|Twin Cities Carry Forum Archive
|Nosler 180 gr ballistic tip
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|Author:||ROMAK3 [ Sat Nov 03, 2007 10:40 pm ]|
|Post subject:||Nosler 180 gr ballistic tip|
Does anyone have a Nosler load book that they could look up the C.O.L for the 8mm Mauser 180 gr ballistic tip? (bullet # 32180)
I've been fiddling around building dummy rounds for the last 3 hours and I seem to be either jamming the bullet into the rifling or seating them to a depth that looks way too deep.
The one source that I have says 3.020-- and the numbers I've been crunching, using a few measurements, are telling me that 3.209 would be max in my rifle using this bullet(yugo M48), assuming my measurements are correct. Even going .030 deeper gives me a col of 3.179, but even that shows rifling marks on the Dummy and a bit of resistance closing the bolt.
I was hoping someone with a Nosler book could fill me in as to the correct col for this bullet before I kill myself with a calculator and ruin a perfectly good rifle in the process.
BTW: this is my first box of BTs as I usually am a Hornady guy. Hence the absence of a Nosler book on my shelf.
|Author:||Seismic Sam [ Fri Nov 16, 2007 8:59 pm ]|
Well, I got bad news and maybe worse news, and it comes from the Nosler 5th Edition Handbook. The maximum COL for the 8x57mm JS Mauser is 3.250". It goes on to note, however, that there are TWO versions of the 8x57mm Mauser cartridge. The earlier version, which is the 8x57mm (J), is designed for .318" diameter bullets rather than .323" diameter bullets. The newer 8x57mm (JS) is designed to be used with the .323" bullets. If you have a .318" bore on an older Mauser, that might explain why you can't seat .323" bullets in the case to the proper COL. Regardless of your seating depth, if you fire a .323" bullet in a .318" bore, you're fucked one way or another.
|Author:||1911fan [ Fri Nov 16, 2007 10:42 pm ]|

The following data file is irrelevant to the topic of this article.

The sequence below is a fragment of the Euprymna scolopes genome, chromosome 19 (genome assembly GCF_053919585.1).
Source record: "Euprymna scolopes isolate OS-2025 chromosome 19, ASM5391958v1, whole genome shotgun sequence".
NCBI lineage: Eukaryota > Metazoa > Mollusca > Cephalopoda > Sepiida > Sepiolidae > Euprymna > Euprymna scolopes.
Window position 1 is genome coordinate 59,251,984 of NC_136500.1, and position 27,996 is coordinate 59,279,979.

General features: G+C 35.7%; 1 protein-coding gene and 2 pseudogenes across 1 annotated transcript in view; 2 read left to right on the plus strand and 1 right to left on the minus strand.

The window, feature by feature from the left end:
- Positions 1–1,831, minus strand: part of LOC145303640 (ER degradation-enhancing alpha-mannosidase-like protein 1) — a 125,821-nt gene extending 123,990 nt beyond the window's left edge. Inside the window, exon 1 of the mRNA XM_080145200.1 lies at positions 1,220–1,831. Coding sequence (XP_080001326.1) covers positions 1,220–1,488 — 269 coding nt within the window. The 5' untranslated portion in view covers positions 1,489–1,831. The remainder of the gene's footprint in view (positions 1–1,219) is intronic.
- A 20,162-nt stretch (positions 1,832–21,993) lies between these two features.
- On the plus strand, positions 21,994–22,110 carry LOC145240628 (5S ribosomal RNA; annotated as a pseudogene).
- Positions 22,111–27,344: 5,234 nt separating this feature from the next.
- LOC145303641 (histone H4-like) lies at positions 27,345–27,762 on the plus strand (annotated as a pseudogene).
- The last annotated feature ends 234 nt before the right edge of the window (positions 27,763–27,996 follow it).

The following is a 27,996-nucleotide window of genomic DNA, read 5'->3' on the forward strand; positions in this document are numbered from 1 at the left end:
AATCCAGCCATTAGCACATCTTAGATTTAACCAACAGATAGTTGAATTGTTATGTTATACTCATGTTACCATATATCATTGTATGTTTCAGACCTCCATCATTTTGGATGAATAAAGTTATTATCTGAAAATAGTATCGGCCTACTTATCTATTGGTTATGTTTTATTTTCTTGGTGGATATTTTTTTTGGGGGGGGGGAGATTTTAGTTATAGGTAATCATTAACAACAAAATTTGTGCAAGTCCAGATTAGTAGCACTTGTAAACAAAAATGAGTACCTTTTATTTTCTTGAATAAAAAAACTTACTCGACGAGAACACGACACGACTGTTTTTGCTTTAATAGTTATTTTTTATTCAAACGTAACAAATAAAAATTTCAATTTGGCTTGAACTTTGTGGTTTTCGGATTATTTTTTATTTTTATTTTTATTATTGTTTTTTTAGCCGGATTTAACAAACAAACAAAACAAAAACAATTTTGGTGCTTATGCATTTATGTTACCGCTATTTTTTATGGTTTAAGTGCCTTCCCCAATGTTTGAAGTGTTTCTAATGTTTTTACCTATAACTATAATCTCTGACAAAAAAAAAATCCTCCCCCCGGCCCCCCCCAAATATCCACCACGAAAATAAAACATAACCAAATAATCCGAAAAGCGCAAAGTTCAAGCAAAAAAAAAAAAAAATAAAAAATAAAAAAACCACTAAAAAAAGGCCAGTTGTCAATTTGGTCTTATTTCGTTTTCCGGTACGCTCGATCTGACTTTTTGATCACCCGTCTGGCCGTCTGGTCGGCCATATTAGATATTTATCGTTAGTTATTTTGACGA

a Yugo M48 should be the JS style, as the J style was pretty much was tied to the 1888 pre 98 action mausers.
It very well may be that Nosler designed the bullet for the extremely long free bore or leade that many military rifle came with as the way to get both the older long round nose and the newer spitzer shaped ammo to work.
Seeing you are having this problem, the first thing is to closely examine the chamber and the bore, making sure you are very clean there and not fouled or corroded up there. If you are clean, take a generic bullet and loosely seat it backwards in the case, and then chamber that round. The heel of the bullet will not go past the lands and as you close the action will give you an accurate dimension on the length of freebore between the chamber and the lands. Take that cartridge out and figure the depth that you can seat the bullets from that.
Remember that if you are seating a bullet more than a tenth of an inch shorter than listed COAL, you need to drop powder by 5% until you find out how that works. The reason for this is you are raising the compression ratio by seating the bullet deeper and you can get over pressure if you are not careful.
I would predict that you probably have a dirty chamber, and that a vigorous scrubbing of the chamber will reduce this problem.
|Author:||DeanC [ Mon Nov 19, 2007 9:59 am ]|
Can you close the bolt on an unloaded piece of brass?
You might have stretched the case some and need to bump the shoulder back a smidge.
Check this: Bottleneck Case Sizing: What The Die Instructions Don't Tell You
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